Generally speaking though, in my opinion, the more specific the policy is, the better off you are, even if it seems like a PITA to read all these policies. The thing I would be most wary of is when the site/firm uses “legitimate business interests” as a general reason for sharing your personal data with a third party. That’s a handwave that won’t pass muster. Especially if they haven’t produced a consent mechanism.
You should also expect more detailed sign-up forms going forward, both when you are signing up for access to content and subscribing to newsletters.
Some advertising terms that will help you better understand this privacy debate.
First-party data — That’s the data that you share directly with the website you are visiting. It can be personal data that you share or anonymous data that the site collects as a result of your use of the site. Privacy regulations are most concerned with personal data that can be used to identify or target you, and how companies will protect it and your rights to your own data. The opportunity for brands inherent in GDPR is to build a stronger relationship with you so you have incentive to share personal data with them — to make products better, to get more relevant advertisers, and so on.
Second-party data — This is not used that frequently. It refers to when a site shares/sells first-party data about you with a second-party, who then uses that data to contact or market to you. For example, a conference shares its registration list with its sponsors, who then contact you directly with offers. The conference (the first party) is obligated to get your permission to share your data with the second party, but the data is typically used as is, not combined with other information to create super-sets of data.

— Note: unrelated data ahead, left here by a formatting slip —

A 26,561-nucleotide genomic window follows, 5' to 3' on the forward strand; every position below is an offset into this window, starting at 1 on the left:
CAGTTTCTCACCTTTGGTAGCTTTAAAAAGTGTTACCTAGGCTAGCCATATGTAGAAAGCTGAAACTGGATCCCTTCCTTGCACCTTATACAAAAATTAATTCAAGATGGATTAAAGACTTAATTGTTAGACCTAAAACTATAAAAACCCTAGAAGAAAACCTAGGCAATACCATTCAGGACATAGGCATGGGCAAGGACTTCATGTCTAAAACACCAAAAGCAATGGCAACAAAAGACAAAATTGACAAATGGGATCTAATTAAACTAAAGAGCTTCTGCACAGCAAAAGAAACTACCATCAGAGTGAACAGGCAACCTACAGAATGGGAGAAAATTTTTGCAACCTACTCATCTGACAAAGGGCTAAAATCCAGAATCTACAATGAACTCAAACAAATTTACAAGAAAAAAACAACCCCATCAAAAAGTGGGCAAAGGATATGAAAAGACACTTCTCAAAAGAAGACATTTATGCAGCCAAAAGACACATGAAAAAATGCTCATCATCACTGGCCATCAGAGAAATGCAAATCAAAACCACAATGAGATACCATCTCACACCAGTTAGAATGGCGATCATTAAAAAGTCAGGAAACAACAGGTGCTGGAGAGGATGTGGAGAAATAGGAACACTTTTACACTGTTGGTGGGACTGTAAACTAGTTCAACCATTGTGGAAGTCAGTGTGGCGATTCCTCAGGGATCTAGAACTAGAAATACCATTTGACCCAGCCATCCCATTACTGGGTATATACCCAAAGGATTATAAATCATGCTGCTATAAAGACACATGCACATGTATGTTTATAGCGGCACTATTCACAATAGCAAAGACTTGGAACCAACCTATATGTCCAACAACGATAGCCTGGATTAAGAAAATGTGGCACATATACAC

Third-party data — This is where all the action is with regard to GDPR compliance. The basic issue is that the digital advertising ecosystem relies on a variety of technologies to target and deliver ads to consumers, using data aggregated from multiple sources to create new “super-sets,” which identify consumers even more discretely than the original data sources. As a vastly oversimplified example, we combine the data from a media website with data from a luxury goods company to target ads to site visitors based on their past purchases of luxury goods. The basic concept is sound; it helps advertisers deliver ads to the people most likely to be interested in the products, BUT it also introduces a privacy issue. If I am the consumer, I did not give my information to the luxury goods company to facilitate delivery of ads on a media website. I intended to buy a product. There was probably a blanket consent within the transaction to the advertising use, but it most likely doesn’t pass the GDPR sniff test.
Right now, a lot of very smart people in the ad tech world are working to figure out how to manage consent for third party data. It’s tough, because it isn’t simply about the initial consent; the consumer has the right to withdraw that consent at any time, and then all the partners in the chain have to remove the data. In my opinion, it is worth solving but it will increase advertising rates for this premium targeting. As it should. There will be a whole lot of infrastructure to manage the consent as well as a burden on the first-party who collects the data initially to market the downstream use to its customers.
Consumers won’t “see” the impact of GDPR on advertising delivery. Behind the curtain, though there is a lot going on. Ad tech innovation to manage consent but also, I believe a return to more reliance on first-party data and contextual targeting, showing ads based on the surrounding content, not presumed consumer behaviors.
I’ll be participating in a Conference Board webcast next Wednesday May 23rd at 11am ET to talk about GDPR and its impact on the digital economy. It’s free, so if you’re inclined to know more, please join us.